The Heart That Bleeds

Between 1989 and 1993 Alma Guillermoprieto traveled over much of Latin America reporting on current events in “Letters” published in THE NEW YORKER. During these years, sixty-four journalists were killed on the job in Latin America, and Guillermoprieto clearly took risks herself. Her reporting technique stresses going to a key city such as Bogota or Lima, meeting people from all walks of life who offer differing perspectives, and then weaving together her impressions in straightforward, compelling prose. She breathes life into these impressions by a novelist’s genius at quick character sketches and a sure instinct for the telling detail.

Beginning with Bogota in 1989, the reports are datelined Managua, Mexico City, Lima, Medellin, Buenos Aires, Rio, La Paz, Panama City, Mexico City, Lima, Rio, and Bogota. The report from Mexico City in 1990 focuses on the lives of the estimated 17,000 people who work—and live—in Mexico City’s garbage dumps. Despite the horrors of an existence surrounded by rats and filth, some hardy souls have triumphed. Thanks to the Urban Services Department, a residential neighborhood for 500 garbage pickers and their families now offers a kindergarten, a school, and apartments with running water and electricity. For Maria de la Luz Lopez, who has spent nineteen of her twenty-one years in a dump, a washing machine and a television are godsends in her new apartment.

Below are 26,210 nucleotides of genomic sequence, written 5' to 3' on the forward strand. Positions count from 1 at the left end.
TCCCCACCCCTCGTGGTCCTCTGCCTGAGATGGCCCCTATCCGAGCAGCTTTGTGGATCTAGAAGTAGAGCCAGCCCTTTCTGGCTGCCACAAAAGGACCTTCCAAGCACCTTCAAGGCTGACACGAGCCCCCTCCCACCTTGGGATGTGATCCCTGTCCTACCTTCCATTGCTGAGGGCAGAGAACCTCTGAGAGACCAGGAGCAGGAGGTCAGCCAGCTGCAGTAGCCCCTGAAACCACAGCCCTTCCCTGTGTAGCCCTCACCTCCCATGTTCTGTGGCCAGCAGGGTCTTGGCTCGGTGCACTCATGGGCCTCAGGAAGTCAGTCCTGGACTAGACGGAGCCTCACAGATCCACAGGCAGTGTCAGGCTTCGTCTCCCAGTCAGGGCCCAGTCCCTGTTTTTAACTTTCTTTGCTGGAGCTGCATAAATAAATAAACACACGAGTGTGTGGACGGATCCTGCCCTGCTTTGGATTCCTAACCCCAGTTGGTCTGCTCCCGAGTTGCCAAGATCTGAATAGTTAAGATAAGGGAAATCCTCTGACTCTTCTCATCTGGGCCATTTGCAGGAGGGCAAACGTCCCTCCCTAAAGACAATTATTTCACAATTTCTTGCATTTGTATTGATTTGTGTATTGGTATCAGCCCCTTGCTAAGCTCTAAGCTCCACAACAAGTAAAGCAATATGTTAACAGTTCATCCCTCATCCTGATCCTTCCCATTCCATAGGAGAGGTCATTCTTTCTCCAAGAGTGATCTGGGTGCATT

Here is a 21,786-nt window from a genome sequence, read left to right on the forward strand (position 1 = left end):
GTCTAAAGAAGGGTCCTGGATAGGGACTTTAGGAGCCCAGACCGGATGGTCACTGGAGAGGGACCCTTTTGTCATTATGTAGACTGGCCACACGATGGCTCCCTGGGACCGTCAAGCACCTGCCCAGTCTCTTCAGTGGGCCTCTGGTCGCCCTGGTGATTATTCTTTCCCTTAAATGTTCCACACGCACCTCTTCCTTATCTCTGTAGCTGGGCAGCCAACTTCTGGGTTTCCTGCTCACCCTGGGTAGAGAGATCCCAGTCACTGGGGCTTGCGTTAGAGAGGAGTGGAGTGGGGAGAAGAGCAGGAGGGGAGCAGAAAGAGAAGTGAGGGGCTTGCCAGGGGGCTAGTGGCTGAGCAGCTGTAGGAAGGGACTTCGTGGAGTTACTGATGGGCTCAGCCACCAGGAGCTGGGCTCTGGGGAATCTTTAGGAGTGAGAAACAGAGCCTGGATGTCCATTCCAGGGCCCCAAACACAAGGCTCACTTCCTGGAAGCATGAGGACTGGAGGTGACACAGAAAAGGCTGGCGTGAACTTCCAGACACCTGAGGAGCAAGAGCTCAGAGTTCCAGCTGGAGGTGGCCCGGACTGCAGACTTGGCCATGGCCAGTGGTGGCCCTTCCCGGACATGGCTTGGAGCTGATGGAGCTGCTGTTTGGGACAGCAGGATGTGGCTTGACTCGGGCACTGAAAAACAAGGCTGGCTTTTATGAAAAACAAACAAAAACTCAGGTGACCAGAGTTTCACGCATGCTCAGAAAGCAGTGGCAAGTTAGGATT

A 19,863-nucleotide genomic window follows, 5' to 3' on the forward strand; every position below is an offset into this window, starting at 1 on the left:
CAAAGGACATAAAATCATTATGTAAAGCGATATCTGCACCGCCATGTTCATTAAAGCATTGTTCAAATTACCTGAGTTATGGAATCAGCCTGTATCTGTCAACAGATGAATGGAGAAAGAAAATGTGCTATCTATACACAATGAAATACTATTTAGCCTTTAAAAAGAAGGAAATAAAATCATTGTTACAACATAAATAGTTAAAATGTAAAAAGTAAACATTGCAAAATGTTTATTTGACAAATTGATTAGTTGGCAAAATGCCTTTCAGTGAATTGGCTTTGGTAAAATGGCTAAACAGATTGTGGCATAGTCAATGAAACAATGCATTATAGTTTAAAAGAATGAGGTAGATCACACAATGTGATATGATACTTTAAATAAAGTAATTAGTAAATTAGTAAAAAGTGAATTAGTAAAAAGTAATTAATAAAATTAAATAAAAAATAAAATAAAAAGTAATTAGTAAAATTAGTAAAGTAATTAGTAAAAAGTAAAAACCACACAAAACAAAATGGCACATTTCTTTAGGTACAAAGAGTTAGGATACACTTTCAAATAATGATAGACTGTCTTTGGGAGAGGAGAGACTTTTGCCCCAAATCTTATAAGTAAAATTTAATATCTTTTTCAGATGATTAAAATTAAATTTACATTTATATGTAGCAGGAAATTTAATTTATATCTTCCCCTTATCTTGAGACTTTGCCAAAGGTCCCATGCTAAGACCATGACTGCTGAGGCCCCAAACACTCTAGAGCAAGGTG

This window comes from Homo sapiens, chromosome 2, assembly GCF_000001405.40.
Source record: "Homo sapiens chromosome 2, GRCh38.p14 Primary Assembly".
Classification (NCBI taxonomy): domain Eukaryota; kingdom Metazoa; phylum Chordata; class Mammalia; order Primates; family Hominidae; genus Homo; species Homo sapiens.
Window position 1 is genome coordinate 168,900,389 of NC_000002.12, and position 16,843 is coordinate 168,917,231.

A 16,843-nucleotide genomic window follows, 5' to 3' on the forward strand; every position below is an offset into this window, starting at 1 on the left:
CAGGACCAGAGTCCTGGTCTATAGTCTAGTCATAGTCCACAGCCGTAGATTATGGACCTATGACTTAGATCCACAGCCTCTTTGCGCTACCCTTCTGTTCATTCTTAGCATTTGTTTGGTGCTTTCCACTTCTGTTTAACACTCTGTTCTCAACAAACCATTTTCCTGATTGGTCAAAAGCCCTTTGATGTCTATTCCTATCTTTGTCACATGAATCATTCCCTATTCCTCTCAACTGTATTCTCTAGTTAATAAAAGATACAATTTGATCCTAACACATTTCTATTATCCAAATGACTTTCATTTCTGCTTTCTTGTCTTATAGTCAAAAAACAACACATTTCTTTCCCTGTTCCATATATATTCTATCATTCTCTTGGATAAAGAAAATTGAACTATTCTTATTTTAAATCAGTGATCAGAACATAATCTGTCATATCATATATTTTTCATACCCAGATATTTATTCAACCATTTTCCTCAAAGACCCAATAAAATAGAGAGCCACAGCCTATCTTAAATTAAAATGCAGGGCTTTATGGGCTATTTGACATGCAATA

The two reports from Lima survey the political turmoil in Peru, split by racism and class hatreds and terrorized by the Sendero Luminoso, or Shining Path guerrillas. Under Alberto Fujimoro’s presidency, inflation has been brought down, new bank debt arrangements have been negotiated, and the budget has been balanced. Nevertheless, whereas seven million people lived below the poverty level in 1990, the figure had risen to twelve million, or almost half the population, by 1993. In Alma Guillermoprieto’s vivid accounts of nations under stress, perhaps none emerge as more desperate than Peru.